Perhaps the most important point to consider in this case is the US and its foreign policy remain largely unpopular in much of the Middle East—so any overt help given by the USG could be outright rejected, or worse: it could be seen as foreign meddling likely to result in a total shut down of whatever initiative it was trying to assist with in the first place. Thus the name of the game is “indirectness” – assistance in the form of things the group may actually want or need (e.g. a good piece of technological equipment to assist with video production or editing).
Sure, the Harlem Shake is probably not a highlight of US culture that the government would choose to export: it is not a gem like jazz or classical dance or paintings. But it is something that has a wide appeal to a huge youth population in the still evolving Middle East, and it is something the USG could potentially use to provide “helping” public diplomacy.
Kate Shriver is a graduate student in the International Affairs program at the George Washington University with a focus on the Middle East.
The above post is from Take Five’s new Student Perspective series. Graduate students studying Cultural Diplomacy as Communication at the George Washington University are encouraged to think about themes such as youth, gender, health, climate, free press, and democracy, and write on how these themes relate to cultural diplomacy and to communication. The posts involve thoughtful commentary on the writer’s chosen theme, linking to class readings and discussions.
In his piece, “Schools, Hospitals or Cultural Relations?” John Worne outlines the “crude version” of the International Relations Positioning Spectrum (IRPS), a continuum that illustrates international relations as falling somewhere between aid and military power. As he defines it, the IRPS is “giving, helping, sharing, boasting, shouting, fighting.”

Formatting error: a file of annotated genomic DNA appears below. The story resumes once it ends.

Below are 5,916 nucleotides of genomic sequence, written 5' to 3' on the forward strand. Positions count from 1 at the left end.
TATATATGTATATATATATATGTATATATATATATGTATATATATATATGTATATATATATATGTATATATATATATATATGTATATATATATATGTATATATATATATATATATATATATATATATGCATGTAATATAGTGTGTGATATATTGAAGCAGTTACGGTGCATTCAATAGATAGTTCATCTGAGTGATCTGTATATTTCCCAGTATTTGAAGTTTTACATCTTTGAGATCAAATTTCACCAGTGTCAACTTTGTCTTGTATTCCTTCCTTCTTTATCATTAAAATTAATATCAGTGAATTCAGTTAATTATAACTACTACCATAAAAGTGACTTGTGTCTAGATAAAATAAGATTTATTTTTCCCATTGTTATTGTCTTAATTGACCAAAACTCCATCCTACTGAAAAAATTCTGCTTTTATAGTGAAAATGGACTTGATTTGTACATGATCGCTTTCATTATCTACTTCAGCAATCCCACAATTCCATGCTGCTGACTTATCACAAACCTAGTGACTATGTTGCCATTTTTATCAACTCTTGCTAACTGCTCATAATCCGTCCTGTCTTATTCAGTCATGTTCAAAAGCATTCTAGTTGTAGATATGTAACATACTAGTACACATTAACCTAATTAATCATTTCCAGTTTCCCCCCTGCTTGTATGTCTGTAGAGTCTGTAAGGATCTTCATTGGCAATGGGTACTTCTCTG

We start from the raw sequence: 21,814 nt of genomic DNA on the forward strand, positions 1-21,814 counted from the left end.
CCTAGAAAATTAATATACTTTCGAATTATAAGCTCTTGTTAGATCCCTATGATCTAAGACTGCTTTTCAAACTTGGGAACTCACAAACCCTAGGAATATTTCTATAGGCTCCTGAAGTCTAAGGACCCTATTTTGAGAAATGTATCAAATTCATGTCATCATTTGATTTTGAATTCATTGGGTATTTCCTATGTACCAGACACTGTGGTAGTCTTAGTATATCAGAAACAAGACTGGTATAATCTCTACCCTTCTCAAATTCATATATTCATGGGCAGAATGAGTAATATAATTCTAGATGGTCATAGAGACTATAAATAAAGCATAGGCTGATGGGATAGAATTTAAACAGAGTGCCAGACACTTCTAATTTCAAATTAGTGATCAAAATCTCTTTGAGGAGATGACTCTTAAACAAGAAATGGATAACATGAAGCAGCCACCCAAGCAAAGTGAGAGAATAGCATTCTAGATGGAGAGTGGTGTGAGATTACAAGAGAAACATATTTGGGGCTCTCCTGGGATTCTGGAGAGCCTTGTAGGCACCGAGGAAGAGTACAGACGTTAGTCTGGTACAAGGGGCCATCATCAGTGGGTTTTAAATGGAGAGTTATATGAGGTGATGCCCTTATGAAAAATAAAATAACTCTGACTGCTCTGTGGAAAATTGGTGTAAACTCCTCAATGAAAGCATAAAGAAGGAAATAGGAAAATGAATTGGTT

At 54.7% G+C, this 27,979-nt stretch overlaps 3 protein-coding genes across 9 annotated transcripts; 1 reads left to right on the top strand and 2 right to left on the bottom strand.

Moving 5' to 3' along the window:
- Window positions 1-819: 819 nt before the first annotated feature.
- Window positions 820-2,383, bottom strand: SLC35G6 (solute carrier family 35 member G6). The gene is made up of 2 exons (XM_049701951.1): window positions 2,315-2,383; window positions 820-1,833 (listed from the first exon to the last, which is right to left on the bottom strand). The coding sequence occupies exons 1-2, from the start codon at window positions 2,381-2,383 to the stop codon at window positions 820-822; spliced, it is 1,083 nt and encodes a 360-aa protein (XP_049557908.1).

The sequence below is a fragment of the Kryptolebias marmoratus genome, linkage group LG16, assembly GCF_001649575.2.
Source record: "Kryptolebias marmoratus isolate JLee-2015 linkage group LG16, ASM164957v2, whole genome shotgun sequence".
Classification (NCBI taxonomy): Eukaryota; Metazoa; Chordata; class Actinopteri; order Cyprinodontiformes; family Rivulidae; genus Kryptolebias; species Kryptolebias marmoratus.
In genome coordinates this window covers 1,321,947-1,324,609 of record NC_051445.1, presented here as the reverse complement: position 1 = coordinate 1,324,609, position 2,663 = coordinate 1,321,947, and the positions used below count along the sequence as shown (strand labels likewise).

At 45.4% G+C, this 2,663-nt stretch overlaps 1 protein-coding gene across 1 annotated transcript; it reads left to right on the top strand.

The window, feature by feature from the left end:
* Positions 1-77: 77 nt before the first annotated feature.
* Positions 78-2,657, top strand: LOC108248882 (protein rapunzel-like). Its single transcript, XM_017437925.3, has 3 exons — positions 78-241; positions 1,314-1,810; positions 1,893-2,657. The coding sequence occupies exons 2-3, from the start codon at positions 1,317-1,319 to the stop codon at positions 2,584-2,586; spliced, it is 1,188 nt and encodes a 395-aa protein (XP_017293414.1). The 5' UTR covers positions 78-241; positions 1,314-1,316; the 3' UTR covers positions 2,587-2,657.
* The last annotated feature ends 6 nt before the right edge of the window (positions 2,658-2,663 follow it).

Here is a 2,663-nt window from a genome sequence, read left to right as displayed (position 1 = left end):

However, just as people have different conceptions of what “culture” means to them, a (cultural) spectrum, of sorts, can also vary in meaning. For example, Nick Cull, in his response to John Worne’s spectrum, argues that a more appropriate spectrum might fall: “listening – facilitation – exchange – cultural diplomacy – broadcasting – advocacy.” When using this spectrum in analyzing diplomatic efforts, though, understanding Cull’s classification of cultural diplomacy is crucial. As Cull defines it, cultural diplomacy is “an actor’s attempt to manage the international environment through making its cultural resources and achievements known overseas and/or facilitating cultural transmission abroad.” In this sense, his definition most closely aligns with Worne’s “boasting” in the sense that an actor is promoting, or projecting, its own society to others.
Each spectrum, regardless of their respective labeling, contains similarities that are interesting when applied to a case study, such as “Cultural Diplomacy in Africa: A Forum for Young Leaders.” Cultural Diplomacy in Africa: A Forum for Young Leaders (CDA) is a network of students, young professionals, and cultural practitioners from across the world “who share an interest in the African continent.” Housed and run within the Institute for Cultural Diplomacy, the CDA believes in the significance of cultural diplomacy as a tool for policy and uses it to address the challenges currently faced in Africa. Further, the network “conducts ongoing activity aimed at supporting development and strengthening relations between different countries and cultural groups within Africa, and between Africa and external partners…[and] provides an opportunity to network and experience the vibrant city of Berlin.” The Forum’s objectives are defined as follows: